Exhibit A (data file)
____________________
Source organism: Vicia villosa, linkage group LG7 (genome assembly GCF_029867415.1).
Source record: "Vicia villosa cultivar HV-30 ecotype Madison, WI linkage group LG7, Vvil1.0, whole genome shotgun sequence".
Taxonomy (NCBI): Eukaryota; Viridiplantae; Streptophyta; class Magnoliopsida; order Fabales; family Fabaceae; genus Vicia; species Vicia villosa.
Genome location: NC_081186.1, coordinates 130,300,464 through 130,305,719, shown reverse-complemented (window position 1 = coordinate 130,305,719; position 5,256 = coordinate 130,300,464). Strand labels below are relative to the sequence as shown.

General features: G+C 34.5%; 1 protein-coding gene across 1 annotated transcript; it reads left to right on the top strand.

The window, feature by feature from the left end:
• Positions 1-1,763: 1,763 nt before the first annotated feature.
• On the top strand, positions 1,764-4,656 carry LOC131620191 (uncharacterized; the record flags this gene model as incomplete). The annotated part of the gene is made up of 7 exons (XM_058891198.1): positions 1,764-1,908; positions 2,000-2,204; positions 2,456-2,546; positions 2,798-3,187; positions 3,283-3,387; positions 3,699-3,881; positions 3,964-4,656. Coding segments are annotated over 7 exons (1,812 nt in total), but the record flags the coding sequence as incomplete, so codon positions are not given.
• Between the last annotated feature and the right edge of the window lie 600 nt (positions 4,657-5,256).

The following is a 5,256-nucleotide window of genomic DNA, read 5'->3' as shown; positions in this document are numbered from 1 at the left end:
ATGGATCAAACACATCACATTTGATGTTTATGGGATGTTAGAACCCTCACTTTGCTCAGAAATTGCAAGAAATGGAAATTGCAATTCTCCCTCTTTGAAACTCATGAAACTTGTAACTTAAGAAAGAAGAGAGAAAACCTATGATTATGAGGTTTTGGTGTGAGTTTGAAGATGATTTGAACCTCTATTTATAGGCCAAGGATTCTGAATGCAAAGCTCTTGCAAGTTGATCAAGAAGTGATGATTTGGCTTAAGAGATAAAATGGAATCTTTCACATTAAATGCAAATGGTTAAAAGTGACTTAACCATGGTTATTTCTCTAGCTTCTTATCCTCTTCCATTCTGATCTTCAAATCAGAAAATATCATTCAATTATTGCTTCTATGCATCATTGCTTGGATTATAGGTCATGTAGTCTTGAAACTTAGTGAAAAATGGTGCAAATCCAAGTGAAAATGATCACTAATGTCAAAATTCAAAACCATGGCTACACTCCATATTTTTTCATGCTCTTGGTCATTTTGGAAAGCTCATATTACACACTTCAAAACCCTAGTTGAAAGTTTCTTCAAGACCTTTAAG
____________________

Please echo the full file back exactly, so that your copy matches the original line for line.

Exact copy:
Source organism: Vicia villosa, linkage group LG7 (genome assembly GCF_029867415.1).
Source record: "Vicia villosa cultivar HV-30 ecotype Madison, WI linkage group LG7, Vvil1.0, whole genome shotgun sequence".
Taxonomy (NCBI): Eukaryota; Viridiplantae; Streptophyta; class Magnoliopsida; order Fabales; family Fabaceae; genus Vicia; species Vicia villosa.
Genome location: NC_081186.1, coordinates 130,300,464 through 130,305,719, shown reverse-complemented (window position 1 = coordinate 130,305,719; position 5,256 = coordinate 130,300,464). Strand labels below are relative to the sequence as shown.

General features: G+C 34.5%; 1 protein-coding gene across 1 annotated transcript; it reads left to right on the top strand.

The window, feature by feature from the left end:
• Positions 1-1,763: 1,763 nt before the first annotated feature.
• On the top strand, positions 1,764-4,656 carry LOC131620191 (uncharacterized; the record flags this gene model as incomplete). The annotated part of the gene is made up of 7 exons (XM_058891198.1): positions 1,764-1,908; positions 2,000-2,204; positions 2,456-2,546; positions 2,798-3,187; positions 3,283-3,387; positions 3,699-3,881; positions 3,964-4,656. Coding segments are annotated over 7 exons (1,812 nt in total), but the record flags the coding sequence as incomplete, so codon positions are not given.
• Between the last annotated feature and the right edge of the window lie 600 nt (positions 4,657-5,256).

The following is a 5,256-nucleotide window of genomic DNA, read 5'->3' as shown; positions in this document are numbered from 1 at the left end:
ATGGATCAAACACATCACATTTGATGTTTATGGGATGTTAGAACCCTCACTTTGCTCAGAAATTGCAAGAAATGGAAATTGCAATTCTCCCTCTTTGAAACTCATGAAACTTGTAACTTAAGAAAGAAGAGAGAAAACCTATGATTATGAGGTTTTGGTGTGAGTTTGAAGATGATTTGAACCTCTATTTATAGGCCAAGGATTCTGAATGCAAAGCTCTTGCAAGTTGATCAAGAAGTGATGATTTGGCTTAAGAGATAAAATGGAATCTTTCACATTAAATGCAAATGGTTAAAAGTGACTTAACCATGGTTATTTCTCTAGCTTCTTATCCTCTTCCATTCTGATCTTCAAATCAGAAAATATCATTCAATTATTGCTTCTATGCATCATTGCTTGGATTATAGGTCATGTAGTCTTGAAACTTAGTGAAAAATGGTGCAAATCCAAGTGAAAATGATCACTAATGTCAAAATTCAAAACCATGGCTACACTCCATATTTTTTCATGCTCTTGGTCATTTTGGAAAGCTCATATTACACACTTCAAAACCCTAGTTGAAAGTTTCTTCAAGACCTTTAAG